A person will most likely not mesh with every coach, teacher, or boss.  It is up to them to figure it out, or find a new team, class, or job.

Cabbage -

Regards to #1 - We have only heard one side of the story (the OP) and not the coach.  There must be some truth to what he posted, but I'm not totally convinced the coach is "the problem".  How many times has a disgruntled parent posted similar concerns on this board?  And parents (myself included) tend to have a bias (the rose colored glasses thing).

#2 - The OP has two options.  A) try to get the coach replaced, but that will be a time consuming process and won't necessarily result in more playing time for the player involved.  B) Find another school to transfer to, but depending on the state league rules, that has its own pitfalls.  In my state (VHSL), in most cases it involves said student sitting for a year before being allowed to participate in any sport.

 

FoxDad posted:

Cabbage -

Regards to #1 - We have only heard one side of the story (the OP) and not the coach.  There must be some truth to what he posted, but I'm not totally convinced the coach is "the problem".  How many times has a disgruntled parent posted similar concerns on this board?  And parents (myself included) tend to have a bias (the rose colored glasses thing).

#2 - The OP has two options.  A) try to get the coach replaced, but that will be a time consuming process and won't necessarily result in more playing time for the player involved.  B) Find another school to transfer to, but depending on the state league rules, that has its own pitfalls.  In my state (VHSL), in most cases it involves said student sitting for a year before being allowed to participate in any sport.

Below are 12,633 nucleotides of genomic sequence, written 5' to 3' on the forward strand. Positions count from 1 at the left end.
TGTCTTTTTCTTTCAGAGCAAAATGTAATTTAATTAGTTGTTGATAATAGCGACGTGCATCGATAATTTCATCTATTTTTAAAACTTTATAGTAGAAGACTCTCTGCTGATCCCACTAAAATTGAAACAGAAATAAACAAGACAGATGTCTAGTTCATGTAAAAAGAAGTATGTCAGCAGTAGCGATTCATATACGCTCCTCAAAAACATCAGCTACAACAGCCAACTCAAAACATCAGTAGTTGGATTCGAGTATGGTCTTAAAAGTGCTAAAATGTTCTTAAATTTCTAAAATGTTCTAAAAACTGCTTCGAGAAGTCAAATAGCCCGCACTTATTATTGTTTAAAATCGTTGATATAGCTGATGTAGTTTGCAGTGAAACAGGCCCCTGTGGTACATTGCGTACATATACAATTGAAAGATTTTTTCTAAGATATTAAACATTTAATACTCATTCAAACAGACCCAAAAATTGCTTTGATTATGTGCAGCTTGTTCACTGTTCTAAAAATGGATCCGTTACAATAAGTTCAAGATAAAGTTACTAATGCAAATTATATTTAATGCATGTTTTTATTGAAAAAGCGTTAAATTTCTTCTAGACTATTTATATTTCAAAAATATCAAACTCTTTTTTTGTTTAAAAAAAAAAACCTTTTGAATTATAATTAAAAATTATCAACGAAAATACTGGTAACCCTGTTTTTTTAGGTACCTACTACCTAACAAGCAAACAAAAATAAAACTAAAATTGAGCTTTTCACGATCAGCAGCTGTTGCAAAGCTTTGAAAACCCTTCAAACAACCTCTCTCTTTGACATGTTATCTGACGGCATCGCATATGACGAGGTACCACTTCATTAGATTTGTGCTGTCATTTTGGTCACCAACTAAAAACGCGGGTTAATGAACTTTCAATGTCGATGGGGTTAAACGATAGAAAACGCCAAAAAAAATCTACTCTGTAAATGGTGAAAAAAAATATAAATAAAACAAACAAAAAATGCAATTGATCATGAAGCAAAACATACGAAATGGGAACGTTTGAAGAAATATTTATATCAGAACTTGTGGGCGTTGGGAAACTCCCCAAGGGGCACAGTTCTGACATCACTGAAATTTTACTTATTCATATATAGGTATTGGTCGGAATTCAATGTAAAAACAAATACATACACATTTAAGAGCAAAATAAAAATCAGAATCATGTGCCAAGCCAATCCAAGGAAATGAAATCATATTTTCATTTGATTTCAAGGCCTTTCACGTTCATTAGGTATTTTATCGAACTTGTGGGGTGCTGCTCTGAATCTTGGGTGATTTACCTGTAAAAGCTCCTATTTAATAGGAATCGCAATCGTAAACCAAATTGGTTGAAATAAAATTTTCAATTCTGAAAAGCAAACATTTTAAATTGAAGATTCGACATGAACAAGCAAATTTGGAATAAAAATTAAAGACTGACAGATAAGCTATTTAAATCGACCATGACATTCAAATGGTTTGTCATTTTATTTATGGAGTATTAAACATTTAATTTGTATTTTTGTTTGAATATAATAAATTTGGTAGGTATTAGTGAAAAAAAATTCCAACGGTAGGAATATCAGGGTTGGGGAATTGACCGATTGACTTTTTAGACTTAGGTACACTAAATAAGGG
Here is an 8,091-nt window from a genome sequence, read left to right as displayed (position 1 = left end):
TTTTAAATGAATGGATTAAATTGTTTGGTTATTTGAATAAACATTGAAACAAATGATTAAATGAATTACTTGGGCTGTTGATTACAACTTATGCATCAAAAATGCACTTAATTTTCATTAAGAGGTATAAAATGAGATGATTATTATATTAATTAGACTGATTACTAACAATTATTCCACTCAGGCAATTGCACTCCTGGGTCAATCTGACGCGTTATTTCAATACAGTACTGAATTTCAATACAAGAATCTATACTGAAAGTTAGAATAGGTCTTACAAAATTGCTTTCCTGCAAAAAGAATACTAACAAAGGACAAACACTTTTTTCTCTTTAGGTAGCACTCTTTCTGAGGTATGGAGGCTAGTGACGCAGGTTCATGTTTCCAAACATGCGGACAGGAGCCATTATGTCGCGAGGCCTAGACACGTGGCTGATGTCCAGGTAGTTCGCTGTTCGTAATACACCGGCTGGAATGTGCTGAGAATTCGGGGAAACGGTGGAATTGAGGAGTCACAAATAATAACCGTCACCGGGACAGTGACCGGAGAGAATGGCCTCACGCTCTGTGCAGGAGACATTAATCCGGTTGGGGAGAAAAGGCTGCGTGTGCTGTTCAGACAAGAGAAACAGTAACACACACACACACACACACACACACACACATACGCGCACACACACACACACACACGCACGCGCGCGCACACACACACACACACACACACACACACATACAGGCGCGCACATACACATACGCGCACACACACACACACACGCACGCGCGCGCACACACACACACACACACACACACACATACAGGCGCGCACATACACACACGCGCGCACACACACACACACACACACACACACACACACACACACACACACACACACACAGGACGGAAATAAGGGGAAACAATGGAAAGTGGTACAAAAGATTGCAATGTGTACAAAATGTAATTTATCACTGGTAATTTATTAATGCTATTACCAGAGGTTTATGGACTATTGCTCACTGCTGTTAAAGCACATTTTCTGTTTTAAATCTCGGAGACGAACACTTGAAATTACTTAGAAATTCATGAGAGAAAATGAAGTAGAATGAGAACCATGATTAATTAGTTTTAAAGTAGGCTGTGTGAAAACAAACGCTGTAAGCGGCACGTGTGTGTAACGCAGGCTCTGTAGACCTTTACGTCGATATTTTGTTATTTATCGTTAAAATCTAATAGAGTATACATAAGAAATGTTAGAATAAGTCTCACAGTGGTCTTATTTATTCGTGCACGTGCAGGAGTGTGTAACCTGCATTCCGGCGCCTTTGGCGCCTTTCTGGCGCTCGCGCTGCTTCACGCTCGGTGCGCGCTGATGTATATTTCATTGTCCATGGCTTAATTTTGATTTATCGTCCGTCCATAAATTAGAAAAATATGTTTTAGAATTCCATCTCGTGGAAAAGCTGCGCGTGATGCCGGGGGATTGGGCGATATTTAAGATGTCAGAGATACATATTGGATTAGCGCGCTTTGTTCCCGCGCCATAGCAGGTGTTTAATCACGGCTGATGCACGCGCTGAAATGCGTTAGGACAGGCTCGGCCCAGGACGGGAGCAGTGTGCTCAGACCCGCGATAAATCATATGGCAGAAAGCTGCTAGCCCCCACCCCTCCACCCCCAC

C) Recognize that his focus on what everyone else is doing wrong (in his eyes) has been passed down to his son and there's a learning opportunity for both here. 

Matt13 posted:
FoxDad posted:

Cabbage -

Regards to #1 - We have only heard one side of the story (the OP) and not the coach.  There must be some truth to what he posted, but I'm not totally convinced the coach is "the problem".  How many times has a disgruntled parent posted similar concerns on this board?  And parents (myself included) tend to have a bias (the rose colored glasses thing).

#2 - The OP has two options.  A) try to get the coach replaced, but that will be a time consuming process and won't necessarily result in more playing time for the player involved.  B) Find another school to transfer to, but depending on the state league rules, that has its own pitfalls.  In my state (VHSL), in most cases it involves said student sitting for a year before being allowed to participate in any sport.

 

C) Recognize that his focus on what everyone else is doing wrong (in his eyes) has been passed down to his son and there's a learning opportunity for both here. 

Yeah, that about sums it up... I think a few missed that my questions were rhetorical.

It's not the coaches job to get you to like him. It's the players job to get the coach to like him. How does a player do that? Well he can be the first guy there and the last one to leave. He can do more than everyone else. He can be coachable. He can work to be so good the coach has to put him in the line up. He can look for ways to stand out above everyone else. He can ignore those who would convince him the reason he is not playing is the coach. He can ignore the negative influences in his life. He can do all these things and more. And he can do all these things and more and maybe the coach still won't like him. So for that player what does he gain?